Dozens of people gathered outside Los Angeles City Hall to protest an ordinance prohibiting people from assembling or disassembling bicycles in the public right-of-way that took effect today.
The ordinance was approved by the city council in June. Councilman Joe Buscaino, who proposed it, argued it would reduce the number of bicycle thefts in L.A. and prevent “bicycle chop shops,” in which people disassemble stolen bikes and sell the parts.
Eli Akira Kaufman, executive director of Los Angeles County Bicycle Coalition, told City News Service that the ordinance does not address the root problems of bicycle theft and targets vulnerable groups like the unhoused and people of color.
“For a lot of people who are down on their luck or — for whatever reason — find themselves under-housed, a bicycle becomes a key lifeline to getting around and navigating the region,” Kaufman said.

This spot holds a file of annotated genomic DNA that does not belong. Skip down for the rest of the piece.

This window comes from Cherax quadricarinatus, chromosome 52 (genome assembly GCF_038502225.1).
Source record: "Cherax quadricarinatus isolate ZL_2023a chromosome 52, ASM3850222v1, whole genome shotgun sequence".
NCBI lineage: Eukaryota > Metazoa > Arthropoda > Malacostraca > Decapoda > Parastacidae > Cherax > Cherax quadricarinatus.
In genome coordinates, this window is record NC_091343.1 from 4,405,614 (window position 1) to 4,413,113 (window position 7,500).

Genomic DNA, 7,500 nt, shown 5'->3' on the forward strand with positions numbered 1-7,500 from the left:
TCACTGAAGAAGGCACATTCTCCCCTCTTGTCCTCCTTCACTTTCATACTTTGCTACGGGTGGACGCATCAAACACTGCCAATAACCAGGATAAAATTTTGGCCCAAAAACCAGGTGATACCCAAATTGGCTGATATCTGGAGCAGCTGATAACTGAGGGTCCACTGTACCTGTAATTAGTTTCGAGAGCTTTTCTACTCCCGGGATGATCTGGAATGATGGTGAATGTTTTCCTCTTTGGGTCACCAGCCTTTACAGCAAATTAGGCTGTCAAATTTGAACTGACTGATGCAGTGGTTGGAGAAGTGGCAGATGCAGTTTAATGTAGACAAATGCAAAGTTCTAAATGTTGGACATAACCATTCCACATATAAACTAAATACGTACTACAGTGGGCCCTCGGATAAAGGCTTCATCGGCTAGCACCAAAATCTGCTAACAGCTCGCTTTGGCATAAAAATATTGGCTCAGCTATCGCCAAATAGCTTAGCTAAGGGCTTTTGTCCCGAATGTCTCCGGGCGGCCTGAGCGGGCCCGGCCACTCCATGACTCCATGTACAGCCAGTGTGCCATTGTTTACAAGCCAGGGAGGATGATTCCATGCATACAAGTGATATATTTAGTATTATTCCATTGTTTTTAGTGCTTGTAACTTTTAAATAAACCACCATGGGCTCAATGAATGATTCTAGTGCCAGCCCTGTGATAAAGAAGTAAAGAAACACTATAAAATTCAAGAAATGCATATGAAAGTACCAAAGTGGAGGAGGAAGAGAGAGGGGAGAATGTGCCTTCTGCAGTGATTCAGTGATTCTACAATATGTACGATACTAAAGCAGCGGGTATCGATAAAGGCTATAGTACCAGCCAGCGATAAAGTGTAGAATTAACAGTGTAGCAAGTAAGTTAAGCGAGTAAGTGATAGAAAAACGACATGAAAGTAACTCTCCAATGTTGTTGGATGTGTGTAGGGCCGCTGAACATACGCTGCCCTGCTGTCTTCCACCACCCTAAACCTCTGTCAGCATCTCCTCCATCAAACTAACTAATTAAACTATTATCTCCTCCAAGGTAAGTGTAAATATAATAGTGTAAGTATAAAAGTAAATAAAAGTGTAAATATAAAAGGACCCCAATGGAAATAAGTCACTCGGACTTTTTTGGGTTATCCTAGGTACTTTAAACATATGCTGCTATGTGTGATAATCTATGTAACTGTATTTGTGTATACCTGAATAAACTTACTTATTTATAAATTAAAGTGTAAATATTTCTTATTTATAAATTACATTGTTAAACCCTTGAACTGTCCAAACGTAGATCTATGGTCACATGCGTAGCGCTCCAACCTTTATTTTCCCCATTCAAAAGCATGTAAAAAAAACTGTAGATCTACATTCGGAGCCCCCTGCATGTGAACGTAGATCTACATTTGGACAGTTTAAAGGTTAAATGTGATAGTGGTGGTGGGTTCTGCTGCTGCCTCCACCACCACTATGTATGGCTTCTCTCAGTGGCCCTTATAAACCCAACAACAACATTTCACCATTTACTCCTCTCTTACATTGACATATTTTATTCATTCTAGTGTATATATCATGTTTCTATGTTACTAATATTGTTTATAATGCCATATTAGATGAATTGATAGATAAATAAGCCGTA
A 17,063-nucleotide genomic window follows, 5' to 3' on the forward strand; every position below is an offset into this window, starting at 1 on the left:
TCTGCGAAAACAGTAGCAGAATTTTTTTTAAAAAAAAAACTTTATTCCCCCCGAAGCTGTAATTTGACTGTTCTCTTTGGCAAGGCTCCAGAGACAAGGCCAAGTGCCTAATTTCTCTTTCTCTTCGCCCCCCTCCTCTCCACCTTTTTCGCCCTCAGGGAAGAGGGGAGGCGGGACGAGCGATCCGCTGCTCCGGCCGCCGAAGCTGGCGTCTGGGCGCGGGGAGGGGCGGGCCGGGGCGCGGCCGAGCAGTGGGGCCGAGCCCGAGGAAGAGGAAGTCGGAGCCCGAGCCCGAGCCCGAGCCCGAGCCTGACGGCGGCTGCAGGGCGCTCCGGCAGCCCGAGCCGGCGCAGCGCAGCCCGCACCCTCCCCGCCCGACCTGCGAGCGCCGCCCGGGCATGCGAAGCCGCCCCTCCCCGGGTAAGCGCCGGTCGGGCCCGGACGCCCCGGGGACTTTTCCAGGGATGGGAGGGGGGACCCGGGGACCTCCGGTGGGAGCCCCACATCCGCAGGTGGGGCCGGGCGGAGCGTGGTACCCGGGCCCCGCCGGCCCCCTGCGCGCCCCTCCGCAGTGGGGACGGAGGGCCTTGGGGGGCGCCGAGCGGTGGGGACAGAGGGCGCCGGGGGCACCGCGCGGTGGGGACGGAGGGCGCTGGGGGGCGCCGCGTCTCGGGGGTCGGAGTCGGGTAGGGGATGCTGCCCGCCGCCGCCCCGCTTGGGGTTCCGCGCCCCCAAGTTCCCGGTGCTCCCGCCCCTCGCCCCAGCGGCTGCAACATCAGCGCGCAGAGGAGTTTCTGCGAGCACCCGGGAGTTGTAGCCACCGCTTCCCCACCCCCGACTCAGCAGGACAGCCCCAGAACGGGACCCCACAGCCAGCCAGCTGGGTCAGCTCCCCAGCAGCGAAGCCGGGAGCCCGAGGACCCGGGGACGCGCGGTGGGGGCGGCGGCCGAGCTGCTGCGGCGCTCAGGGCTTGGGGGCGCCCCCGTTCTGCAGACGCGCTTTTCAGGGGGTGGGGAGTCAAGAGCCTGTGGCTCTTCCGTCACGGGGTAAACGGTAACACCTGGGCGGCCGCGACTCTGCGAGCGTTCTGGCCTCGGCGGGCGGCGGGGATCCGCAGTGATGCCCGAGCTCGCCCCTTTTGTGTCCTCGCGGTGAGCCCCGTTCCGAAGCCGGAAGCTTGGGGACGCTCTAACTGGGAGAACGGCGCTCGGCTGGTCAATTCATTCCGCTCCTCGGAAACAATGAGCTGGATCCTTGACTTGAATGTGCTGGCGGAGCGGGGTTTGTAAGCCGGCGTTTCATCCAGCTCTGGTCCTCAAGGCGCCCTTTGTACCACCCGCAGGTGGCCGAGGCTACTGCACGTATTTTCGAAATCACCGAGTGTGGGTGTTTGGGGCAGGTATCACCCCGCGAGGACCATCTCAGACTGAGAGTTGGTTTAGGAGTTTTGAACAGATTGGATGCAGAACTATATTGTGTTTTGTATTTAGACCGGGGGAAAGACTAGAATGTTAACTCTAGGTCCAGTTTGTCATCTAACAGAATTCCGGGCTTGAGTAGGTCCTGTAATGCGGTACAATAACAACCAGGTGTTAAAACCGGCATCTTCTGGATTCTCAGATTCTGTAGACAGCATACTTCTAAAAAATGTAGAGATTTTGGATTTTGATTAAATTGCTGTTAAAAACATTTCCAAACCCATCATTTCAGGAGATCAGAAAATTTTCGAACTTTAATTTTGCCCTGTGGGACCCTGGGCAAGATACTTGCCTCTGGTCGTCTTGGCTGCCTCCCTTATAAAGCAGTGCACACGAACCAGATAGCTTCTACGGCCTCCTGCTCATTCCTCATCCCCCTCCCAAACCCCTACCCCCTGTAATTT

Kaufman agreed that bicycle thefts are a problem, but said “there are so many other ideas that haven’t been explored before this draconian ordinance gets laid down.”
The ordinance is modeled after one in effect in Long Beach to prohibit the assembly, disassembly, sale, offer of sale, distribution of bicycles and bicycle parts on public property or within the public right-of-way. Under the ordinance, a “chop shop” is defined as:
Buscaino said his district, which borders Long Beach, “has seen a proliferation of bicycle chop shops.”